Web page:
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This week, I’ve posted around the uncontroversial contention that literary criticism is nothing if it isn’t reading closely, quoting abundantly, and parsing carefully. In the course of commenting on such concerns, one reader wrote to say he thought I was suggesting that Guy Davenport wasn’t a good literary critic. Although I still find myself unconvinced that I made any such suggestion, if even one reader could suppose such a thing, I feel I’m duty bound to make the following statement: Find me a better literary critic than Davenport in the past 50 years and I’ll buy you a pony.
The confusion, I suppose, comes from Davenport’s multiple capacities. He was a painter, an illustrator, a draftsman, a carpenter; a poet, a translator, a fiction writer, an essayist; and, too, he was a literary critic. But the fortune-cookie wisdom of “jack of all trades, master of none,” surely does not apply in Davenport’s case. He was simply deeply able at most of the activities to which his attention turned. He was capacious, capable de tout.
One piece of criticism (of many) of Davenport’s to which I return every year is “Another Odyssey,” a 1967 review of Richard Lattimore’s translation of The Odyssey that first appeared in Arion and was later collected in Davenport’s The Geography of the Imagination: 40 Essays on Literature and Art. As much as the essay is a showcase for Davenport’s gifts as a reader and a writer, it’s also an object lesson in active reading and clear writing thereabout.
In Davenport, you get an eye and ear tuned this sharp and fine:
More from Wyatt Mason:
Conversation — October 2, 2015, 8:26 am
“By committing to the great emotional extremes demanded by Greek tragedy,” says Bryan Doerries, author of The Theater of War, “the actors are in effect saying to the audience: ‘If you want to match our emotional intensity, that would be fine.’”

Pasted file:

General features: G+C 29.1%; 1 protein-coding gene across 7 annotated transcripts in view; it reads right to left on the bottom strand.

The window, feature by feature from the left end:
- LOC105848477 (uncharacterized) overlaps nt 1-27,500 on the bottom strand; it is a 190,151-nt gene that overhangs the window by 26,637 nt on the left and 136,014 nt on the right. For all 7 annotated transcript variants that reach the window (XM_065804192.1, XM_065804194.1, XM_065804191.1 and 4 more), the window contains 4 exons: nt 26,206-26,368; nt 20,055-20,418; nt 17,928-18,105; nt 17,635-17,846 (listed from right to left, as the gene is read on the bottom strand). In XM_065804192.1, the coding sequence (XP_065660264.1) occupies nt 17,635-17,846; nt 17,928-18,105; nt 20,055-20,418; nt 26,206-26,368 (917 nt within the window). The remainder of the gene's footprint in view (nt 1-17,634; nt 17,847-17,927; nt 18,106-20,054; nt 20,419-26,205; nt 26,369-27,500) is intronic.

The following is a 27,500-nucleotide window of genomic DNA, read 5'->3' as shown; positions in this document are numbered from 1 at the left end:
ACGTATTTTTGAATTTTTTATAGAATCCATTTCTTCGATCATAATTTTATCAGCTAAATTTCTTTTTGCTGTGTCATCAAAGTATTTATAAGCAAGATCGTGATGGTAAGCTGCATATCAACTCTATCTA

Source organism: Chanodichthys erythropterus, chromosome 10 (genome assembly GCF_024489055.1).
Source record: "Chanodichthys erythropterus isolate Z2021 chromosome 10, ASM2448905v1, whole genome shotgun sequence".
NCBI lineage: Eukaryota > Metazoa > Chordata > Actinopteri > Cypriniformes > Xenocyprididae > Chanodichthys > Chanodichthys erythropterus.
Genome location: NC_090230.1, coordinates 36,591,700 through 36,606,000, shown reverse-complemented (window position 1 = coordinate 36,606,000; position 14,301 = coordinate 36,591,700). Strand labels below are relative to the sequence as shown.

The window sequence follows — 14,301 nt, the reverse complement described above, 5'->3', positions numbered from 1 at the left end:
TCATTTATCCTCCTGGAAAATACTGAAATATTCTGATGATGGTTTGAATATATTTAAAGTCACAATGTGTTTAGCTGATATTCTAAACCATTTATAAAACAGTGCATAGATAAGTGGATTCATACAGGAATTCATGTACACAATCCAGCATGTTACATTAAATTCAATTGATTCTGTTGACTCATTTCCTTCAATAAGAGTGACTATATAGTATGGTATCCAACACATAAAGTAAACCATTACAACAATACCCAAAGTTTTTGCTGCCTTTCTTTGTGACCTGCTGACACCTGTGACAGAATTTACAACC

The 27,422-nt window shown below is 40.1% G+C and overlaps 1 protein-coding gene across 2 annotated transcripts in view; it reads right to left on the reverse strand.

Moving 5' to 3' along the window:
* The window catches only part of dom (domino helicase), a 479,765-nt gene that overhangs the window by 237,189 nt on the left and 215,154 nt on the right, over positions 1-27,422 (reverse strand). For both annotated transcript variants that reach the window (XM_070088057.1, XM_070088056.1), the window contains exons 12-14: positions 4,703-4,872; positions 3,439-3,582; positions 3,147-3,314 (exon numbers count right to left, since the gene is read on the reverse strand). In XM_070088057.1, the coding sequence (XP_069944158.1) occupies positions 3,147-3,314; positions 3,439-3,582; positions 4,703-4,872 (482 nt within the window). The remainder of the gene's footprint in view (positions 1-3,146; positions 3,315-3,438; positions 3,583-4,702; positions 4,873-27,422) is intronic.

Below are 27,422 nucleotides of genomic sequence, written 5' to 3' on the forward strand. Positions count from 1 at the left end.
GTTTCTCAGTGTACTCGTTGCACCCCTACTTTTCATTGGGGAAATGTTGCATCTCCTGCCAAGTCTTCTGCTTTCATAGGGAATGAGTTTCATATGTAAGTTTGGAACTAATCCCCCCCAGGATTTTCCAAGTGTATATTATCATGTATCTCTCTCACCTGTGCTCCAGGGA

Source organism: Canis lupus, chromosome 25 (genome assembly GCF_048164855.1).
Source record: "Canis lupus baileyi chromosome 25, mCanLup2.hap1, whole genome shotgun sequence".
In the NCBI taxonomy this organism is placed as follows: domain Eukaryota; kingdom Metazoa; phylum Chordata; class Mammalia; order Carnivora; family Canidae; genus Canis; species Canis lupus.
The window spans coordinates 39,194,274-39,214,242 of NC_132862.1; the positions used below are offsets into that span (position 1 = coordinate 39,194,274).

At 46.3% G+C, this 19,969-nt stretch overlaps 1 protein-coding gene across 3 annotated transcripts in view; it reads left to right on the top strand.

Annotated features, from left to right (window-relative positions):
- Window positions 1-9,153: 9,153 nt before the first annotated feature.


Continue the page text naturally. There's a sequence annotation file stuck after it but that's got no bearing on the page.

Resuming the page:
Amount Greece’s ruling Syriza party believes that Germany owes Greece in war reparations:
Americans of both sexes prefer the body odors of people with similar political beliefs.
Tens of thousands of people marched to promote science in cities across the world, and Trump issued an Earth Day statement in which he did not mention climate change.
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"It is an interesting and somewhat macabre parlor game to play at a large gathering of one’s acquaintances: to speculate who in a showdown would go Nazi. By now, I think I know. I have gone through the experience many times—in Germany, in Austria, and in France. I have come to know the types: the born Nazis, the Nazis whom democracy itself has created, the certain-to-be fellow-travelers. And I also know those who never, under any conceivable circumstances, would become Nazis."